Posted on Friday 10 January 2014 by Ulster Business

JAR Technologies

Lord Mayor Mairtin O Muilleoir launched the new product with James Hunter and Heidi Nicholls from JAR Technologies

Research has shown that people will wait on average seven seconds for a website to load before getting bored and going elsewhere.

As digital trade continues to grow, slow, dysfunctional websites are simply unacceptable for a consumer who enjoys a crowded marketplace. Website functionality is the customer service of the digital store; as such businesses must be prepared for increased traffic peaks to ensure maximum revenue generation.

That's where Belfast company JAR Technologies comes in. It has launched a new testing solution called JAR:Load, which uncovers problems that could cause failures in web applications.

JAR:Load throws thousands of virtual users at an organisation's online web services until they reach a breaking point, with the aim of uncovering weaknesses and bottlenecks in the web infrastructure.

James Hunter, CEO of JAR Technologies, explains: "Organisations place so much importance on making their websites accessible for e-commerce, but there isn't the same awareness or importance placed on performance related testing and this is a vital component for ensuring success and growth."

To help Belfast companies involved in web-based products or sales understand how customers interact with their websites, JAR is offering them the chance to use their new tool free until the end of January for up to 100 virtual users.

JAR:Load allows businesses to cut the risk of losing customers because of slow response times and site crashes. It ensures that their software and infrastructure can cope under the stress of hundreds or thousands of customers.

The load testing market is predicted to become one of the fastest growing sectors of IT, and is attracting investment. US cloud testing firm SOASTA, for example recently raising a funding round of $30m.

With most of its competitors focused on the US market James sees big opportunities for the company in Europe and Asia, particularly markets such as India, where it partnered with IT giant Wipro on the beta testing of JAR:Load.

JAR has already closed two investment rounds and with the launch of JAR:Load, its CEO expects to double the size of the business in 2014.

"We have very ambitious targets. Our strategy is to have £15m revenue in year five – 2019 - and that's what we are focused on achieving. I think it is a realistic target for a company in this field. The load testing market will be worth an estimated $2.2bn in 2016 according to Garner. If we could even get 1% of that we would be huge."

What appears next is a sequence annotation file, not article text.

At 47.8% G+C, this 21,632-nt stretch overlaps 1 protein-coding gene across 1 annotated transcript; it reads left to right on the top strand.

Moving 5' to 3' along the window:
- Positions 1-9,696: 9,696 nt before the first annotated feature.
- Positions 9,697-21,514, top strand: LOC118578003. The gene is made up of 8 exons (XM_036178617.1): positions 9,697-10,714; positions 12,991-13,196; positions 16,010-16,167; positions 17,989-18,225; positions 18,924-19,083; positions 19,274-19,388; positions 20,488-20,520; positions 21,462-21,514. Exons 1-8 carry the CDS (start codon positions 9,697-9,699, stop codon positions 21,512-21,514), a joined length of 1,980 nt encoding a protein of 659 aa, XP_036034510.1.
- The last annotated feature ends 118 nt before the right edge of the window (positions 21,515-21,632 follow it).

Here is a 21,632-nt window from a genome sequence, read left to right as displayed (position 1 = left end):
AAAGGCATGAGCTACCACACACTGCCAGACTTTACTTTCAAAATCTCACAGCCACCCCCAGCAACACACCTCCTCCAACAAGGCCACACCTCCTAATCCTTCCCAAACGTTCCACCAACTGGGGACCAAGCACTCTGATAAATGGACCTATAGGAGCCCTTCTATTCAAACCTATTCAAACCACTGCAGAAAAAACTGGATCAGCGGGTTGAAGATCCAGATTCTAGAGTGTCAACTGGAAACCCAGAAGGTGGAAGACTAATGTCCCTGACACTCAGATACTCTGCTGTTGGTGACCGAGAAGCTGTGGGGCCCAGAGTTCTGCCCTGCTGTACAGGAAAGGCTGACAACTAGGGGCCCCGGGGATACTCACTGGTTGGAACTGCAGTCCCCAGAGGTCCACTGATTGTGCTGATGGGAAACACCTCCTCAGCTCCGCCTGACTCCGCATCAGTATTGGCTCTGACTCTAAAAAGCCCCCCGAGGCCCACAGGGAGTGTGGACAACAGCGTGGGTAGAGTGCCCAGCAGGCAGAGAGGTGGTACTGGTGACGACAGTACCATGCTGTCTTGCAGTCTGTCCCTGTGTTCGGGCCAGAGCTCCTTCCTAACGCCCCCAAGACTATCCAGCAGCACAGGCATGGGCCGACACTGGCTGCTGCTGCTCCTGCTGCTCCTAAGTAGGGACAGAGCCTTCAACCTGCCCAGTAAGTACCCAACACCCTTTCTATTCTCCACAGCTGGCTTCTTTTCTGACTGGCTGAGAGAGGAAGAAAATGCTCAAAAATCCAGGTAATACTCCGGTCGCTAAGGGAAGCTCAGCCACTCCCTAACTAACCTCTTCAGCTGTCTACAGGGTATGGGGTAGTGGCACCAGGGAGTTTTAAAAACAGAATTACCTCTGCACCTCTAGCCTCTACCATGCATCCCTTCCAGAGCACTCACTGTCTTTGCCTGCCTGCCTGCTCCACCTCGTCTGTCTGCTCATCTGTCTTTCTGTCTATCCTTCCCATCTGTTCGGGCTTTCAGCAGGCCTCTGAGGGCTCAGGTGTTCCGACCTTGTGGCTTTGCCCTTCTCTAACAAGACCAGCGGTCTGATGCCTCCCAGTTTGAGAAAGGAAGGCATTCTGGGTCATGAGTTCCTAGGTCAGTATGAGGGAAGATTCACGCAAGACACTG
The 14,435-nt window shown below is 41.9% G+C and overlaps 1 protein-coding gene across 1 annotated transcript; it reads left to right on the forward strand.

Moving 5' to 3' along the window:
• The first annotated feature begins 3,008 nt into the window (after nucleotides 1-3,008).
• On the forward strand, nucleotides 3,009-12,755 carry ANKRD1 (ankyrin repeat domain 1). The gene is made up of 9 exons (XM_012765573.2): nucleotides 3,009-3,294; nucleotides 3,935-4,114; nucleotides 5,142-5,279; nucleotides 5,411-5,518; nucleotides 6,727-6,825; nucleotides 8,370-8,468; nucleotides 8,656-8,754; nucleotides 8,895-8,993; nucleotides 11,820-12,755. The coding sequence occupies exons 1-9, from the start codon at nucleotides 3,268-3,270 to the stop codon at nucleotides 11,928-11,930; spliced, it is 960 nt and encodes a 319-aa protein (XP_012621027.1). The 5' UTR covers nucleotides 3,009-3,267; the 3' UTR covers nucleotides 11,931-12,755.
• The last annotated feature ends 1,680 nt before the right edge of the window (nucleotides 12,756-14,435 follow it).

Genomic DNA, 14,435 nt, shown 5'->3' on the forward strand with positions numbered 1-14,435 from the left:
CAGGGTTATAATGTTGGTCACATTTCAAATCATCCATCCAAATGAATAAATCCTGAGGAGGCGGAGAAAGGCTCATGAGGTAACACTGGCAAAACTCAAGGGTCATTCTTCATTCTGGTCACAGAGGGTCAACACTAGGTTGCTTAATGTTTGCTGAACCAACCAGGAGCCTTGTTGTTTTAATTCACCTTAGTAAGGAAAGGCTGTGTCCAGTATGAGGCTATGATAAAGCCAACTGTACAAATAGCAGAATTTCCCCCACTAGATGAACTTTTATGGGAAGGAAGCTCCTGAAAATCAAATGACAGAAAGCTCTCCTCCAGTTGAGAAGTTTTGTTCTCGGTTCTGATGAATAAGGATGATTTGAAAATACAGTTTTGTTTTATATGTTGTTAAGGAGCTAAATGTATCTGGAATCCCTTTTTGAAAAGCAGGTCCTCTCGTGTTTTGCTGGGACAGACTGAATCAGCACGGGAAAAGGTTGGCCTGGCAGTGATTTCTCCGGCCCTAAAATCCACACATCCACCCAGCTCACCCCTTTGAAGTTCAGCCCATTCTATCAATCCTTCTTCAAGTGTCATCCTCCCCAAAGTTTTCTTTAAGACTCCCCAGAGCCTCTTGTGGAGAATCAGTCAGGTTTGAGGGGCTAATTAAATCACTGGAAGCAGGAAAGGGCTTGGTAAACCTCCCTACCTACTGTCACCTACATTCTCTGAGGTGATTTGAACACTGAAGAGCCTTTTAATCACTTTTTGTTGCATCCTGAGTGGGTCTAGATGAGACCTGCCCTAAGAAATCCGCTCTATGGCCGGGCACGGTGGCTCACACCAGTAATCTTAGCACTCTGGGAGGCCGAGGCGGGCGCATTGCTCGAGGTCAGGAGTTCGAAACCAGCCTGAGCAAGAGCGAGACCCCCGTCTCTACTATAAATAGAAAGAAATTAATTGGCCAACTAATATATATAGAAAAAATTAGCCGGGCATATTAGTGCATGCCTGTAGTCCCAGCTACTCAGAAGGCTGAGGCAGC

JAR Technologies has been in the market for some time and has enjoyed success with its JAR:Emulate range of WAN Emulators - network products for application performance testing. While that product currently brings in revenues from customers in countries as diverse as Japan, Russia and India, James expects the cloud product to be the driving force behind the company's growth.

"Other people in the market are using legacy systems that are harder to configure and offer a poor user experience. We are the only company doing what we do. We have zero installation cost, it is all automatic and can be accessed anywhere in the world, from any web enabled device. That is one of the major things that sets our performance testing tool apart," he adds.

James spent 10 years with audio software specialists APT before founding JAR Technologies. He sees JAR:Load mirroring the export success of the JAR:Emulate product, with over 95% of sales outside the UK and Ireland. In addition James plans to reinvest revenues back into R&D and sales.

"The tool has lots of potential customers," he explains. "People who are developing their own websites and want to know at what point it will fall over in terms of high usage; people releasing new web based products who maybe want to know how many people can shop at one time; and companies who test on behalf of other companies who may want to replace old tools, which allows us to position ourselves as a middleware provider. The market is potentially massive."


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